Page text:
On the other hand, people that participate in military operations do so under poor sanitary conditions and are exposed to biological factors in the new tropical environment10. Infection is the result of poor host adaptation to new strains. Thus, people who have been recently exposed to virgin forest are prone to developing the severe form of the disease. However, our patient was the only case reported from that brigade. His main risk factor was cooking and manipulating game meat. Thus, he developed a wildlife cycle. Unfortunately, since he was in the jungle for a military operation and frequently exposed to risk factors, it is difficult for us to determine the incubation period.

T. gondii strains from South America have atypical genotypes and higher diversity compared to the ones formerly described in North America and Europe. These atypical strains have been associated with a worse clinical involvement and outcome in mice and humans7,25,32. Cases of severe toxoplasmosis in immunocompetent patients reported in French Guyana, Brazil and Surinam suggest that atypical strains of T. gondii might induce an increased pathogenicity5,24. Severe cases of toxoplasmosis have been previously reported in French Guyana, Surinam and Brazil5,11,24. Patients commonly develop a generalized infectious syndrome with visceral involvement such as mild hepatitis, jaundice, atypical pneumonia, enlarged lymph nodes and less frequently, myositis and chorioretinitis5,14. Our patient developed an atypical pneumonia with cavities and pleural effusion. However, interstitial pneumonia is the most frequent pulmonary manifestation5,9,24,34.

Even though Pseudomonas aeruginosa is a cause of necrotizing pneumonia, its isolation in this case is due to contamination. First, some reports describe hospital pseudo-outbreaks of P. aeruginosa pneumonia linked to the use of ventilators and other related instruments12,36. Second, sputum and blood culture results were negative on different occasions. Finally, despite panresistant Pseudomonas not having been related to an increased mortality18 our patient showed clinical improvement only after his second day of first line antiprotozoal therapy.

Ocular toxoplasmosis is the most common cause of posterior uveitis in immunocompetent subjects. The lesions reported in our case are classified as severe and are mostly caused by T. gondii serotype I, which is less sensitive to therapy with Pyrimethamin in vitro3,20,33. Musculoskeletal involvement concomitant to T. gondii infection in immunocompetent patients is described as a proximal and symmetrical myositis29-31; in contrast to the focal and asymmetrical involvement (right thigh) reported hereby. Although trauma is a frequent cause of avascular necrosis, the antiangiogenic state triggered by T. gondii impairs healing and is an aggravating factor for this condition21,38. Slow and partial recovery from right hip articulation disability can also be explained by axonolysis, and an altered immune response38. Relapses have been reported even after receiving first line antiprotozoal treatment, because it does not eliminate bradyzoites and in other cases because of long corticosteroid therapy29.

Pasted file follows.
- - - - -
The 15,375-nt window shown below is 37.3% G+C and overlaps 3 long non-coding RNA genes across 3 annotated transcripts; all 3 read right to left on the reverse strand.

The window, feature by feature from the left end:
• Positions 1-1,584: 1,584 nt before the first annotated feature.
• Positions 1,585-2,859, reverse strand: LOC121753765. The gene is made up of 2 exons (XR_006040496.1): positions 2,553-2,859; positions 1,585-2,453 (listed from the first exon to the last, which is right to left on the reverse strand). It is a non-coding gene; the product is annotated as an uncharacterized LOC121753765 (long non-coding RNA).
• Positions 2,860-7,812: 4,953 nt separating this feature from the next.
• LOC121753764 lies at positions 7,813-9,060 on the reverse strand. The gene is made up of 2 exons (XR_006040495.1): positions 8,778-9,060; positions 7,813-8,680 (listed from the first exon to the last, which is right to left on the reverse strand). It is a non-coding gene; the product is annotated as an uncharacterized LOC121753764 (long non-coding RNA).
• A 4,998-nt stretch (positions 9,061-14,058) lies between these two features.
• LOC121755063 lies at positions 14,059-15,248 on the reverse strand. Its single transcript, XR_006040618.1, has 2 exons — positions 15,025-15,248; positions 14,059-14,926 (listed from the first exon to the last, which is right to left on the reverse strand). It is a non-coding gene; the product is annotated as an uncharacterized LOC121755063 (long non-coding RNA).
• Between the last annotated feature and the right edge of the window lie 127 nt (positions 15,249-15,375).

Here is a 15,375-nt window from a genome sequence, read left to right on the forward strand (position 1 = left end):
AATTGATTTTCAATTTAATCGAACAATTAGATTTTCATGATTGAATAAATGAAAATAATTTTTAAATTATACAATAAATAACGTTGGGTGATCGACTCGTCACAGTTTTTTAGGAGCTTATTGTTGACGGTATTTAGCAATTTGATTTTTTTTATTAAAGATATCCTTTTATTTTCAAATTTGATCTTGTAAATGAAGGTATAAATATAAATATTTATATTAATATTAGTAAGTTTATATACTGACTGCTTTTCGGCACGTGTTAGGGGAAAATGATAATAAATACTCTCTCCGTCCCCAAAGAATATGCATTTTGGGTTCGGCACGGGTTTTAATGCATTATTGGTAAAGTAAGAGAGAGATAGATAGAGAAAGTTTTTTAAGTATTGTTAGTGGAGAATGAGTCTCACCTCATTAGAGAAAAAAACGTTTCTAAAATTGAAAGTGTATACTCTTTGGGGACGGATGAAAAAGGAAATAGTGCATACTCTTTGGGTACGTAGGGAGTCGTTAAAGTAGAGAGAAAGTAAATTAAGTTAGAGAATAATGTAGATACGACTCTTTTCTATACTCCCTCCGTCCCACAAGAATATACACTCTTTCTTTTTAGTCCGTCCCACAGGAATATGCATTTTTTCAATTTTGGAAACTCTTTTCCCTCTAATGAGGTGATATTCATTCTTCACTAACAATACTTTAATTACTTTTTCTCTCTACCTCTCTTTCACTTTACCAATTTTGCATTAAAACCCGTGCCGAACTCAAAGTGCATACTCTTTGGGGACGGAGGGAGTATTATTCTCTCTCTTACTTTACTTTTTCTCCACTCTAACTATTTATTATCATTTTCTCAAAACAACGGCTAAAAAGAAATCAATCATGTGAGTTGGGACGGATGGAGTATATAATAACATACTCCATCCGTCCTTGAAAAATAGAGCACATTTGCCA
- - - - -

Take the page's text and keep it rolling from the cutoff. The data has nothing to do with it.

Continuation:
Toxoplasmosis is very frequent in South America; indeed 84% of the inhabitants of the Peruvian Amazon are infected. Even though we do not have a baseline serology for our patient we treated this clinical scenario as if it were a reinfection by T. gondii. Our patient's IgM, IgG and IgE curves during his hospitalization support our diagnosis17,28. In 2006, DZITKO et al. describe slightly increased IgM and moderately increased IgG levels after inoculating a virulent strain to chronically infected mice15. In other words, as our patient was previously exposed, his IgM levels did not increase as much as his IgG levels. It is also known that T. gondii is an intracellular parasite that induces a humoral response. In this way, IgE plays a fundamental role in antibody-dependent cellular cytotoxicity (ADCC). IgE levels are increased during the first five months following infection. It has a high specificity (91.7%) for acute T. gondii infection when measured with other markers of infection (IgG) and has the best association with clinical findings23,27.

Diagnosis of T. gondii re-infection in this case is based on T. gondii isolation on thick blood smear and hip biopsy, serology results, typical retinochoroiditis and effective antiprotozoal treatment in the absence of the most common causes of infectious syndrome with visceral involvement and immunodeficiency.

Hereby, this is the first time a severe case of disseminated toxoplasmosis in an immunocompetent adult from Peru is reported. Even though toxoplasmosis is not the most common cause of pneumonia in Peru, we recommend keeping it as a differential diagnosis in people coming from endemic areas like the Amazon, especially military recruits. Due to constant human migration to our tropical rainforest it is also important to identify risk population.

We hypothesize that T. gondii serotypes from the Peruvian Amazon could share the same atypical strains and disease patterns as the ones found in Brazil and French Guyana. We encourage further research on Amazonian T. gondii wild cycle, in this way we would improve knowledge of its distribution, disease patterns and prevention in the Amazon Basin.



We would like to thank to the Infectious Diseases Department of the Peruvian Navy Hospital and also Dra. Hilda Solis and Dra. Pereyra for contributing with their experience in isolating T. gondii in thick blood smear and muscle biopses, respectively.

Disclaimer: The authors disclosed no conflict of interest.



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Correspondence to:
Juan M. Nunura

Received: 30 July 2009
Accepted: 11 February 2010